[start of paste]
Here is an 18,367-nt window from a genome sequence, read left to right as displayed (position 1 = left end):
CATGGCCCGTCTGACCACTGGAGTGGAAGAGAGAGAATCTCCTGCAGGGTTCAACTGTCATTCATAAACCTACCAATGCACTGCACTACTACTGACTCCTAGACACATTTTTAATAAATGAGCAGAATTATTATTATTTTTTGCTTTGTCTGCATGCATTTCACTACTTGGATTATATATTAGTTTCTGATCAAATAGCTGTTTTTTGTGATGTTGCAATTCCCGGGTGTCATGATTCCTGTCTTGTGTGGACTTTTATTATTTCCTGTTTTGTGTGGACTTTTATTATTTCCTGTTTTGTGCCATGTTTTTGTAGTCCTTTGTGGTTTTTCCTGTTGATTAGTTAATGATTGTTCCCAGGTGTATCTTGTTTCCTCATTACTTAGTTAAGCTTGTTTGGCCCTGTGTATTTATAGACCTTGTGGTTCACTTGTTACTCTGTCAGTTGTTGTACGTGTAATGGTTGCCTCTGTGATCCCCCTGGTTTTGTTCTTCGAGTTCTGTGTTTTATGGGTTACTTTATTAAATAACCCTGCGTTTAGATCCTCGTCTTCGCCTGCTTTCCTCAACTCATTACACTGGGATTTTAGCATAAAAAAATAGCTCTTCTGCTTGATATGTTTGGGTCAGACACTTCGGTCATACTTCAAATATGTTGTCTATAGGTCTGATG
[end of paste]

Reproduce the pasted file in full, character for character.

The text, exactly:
Here is an 18,367-nt window from a genome sequence, read left to right as displayed (position 1 = left end):
CATGGCCCGTCTGACCACTGGAGTGGAAGAGAGAGAATCTCCTGCAGGGTTCAACTGTCATTCATAAACCTACCAATGCACTGCACTACTACTGACTCCTAGACACATTTTTAATAAATGAGCAGAATTATTATTATTTTTTGCTTTGTCTGCATGCATTTCACTACTTGGATTATATATTAGTTTCTGATCAAATAGCTGTTTTTTGTGATGTTGCAATTCCCGGGTGTCATGATTCCTGTCTTGTGTGGACTTTTATTATTTCCTGTTTTGTGTGGACTTTTATTATTTCCTGTTTTGTGCCATGTTTTTGTAGTCCTTTGTGGTTTTTCCTGTTGATTAGTTAATGATTGTTCCCAGGTGTATCTTGTTTCCTCATTACTTAGTTAAGCTTGTTTGGCCCTGTGTATTTATAGACCTTGTGGTTCACTTGTTACTCTGTCAGTTGTTGTACGTGTAATGGTTGCCTCTGTGATCCCCCTGGTTTTGTTCTTCGAGTTCTGTGTTTTATGGGTTACTTTATTAAATAACCCTGCGTTTAGATCCTCGTCTTCGCCTGCTTTCCTCAACTCATTACACTGGGATTTTAGCATAAAAAAATAGCTCTTCTGCTTGATATGTTTGGGTCAGACACTTCGGTCATACTTCAAATATGTTGTCTATAGGTCTGATG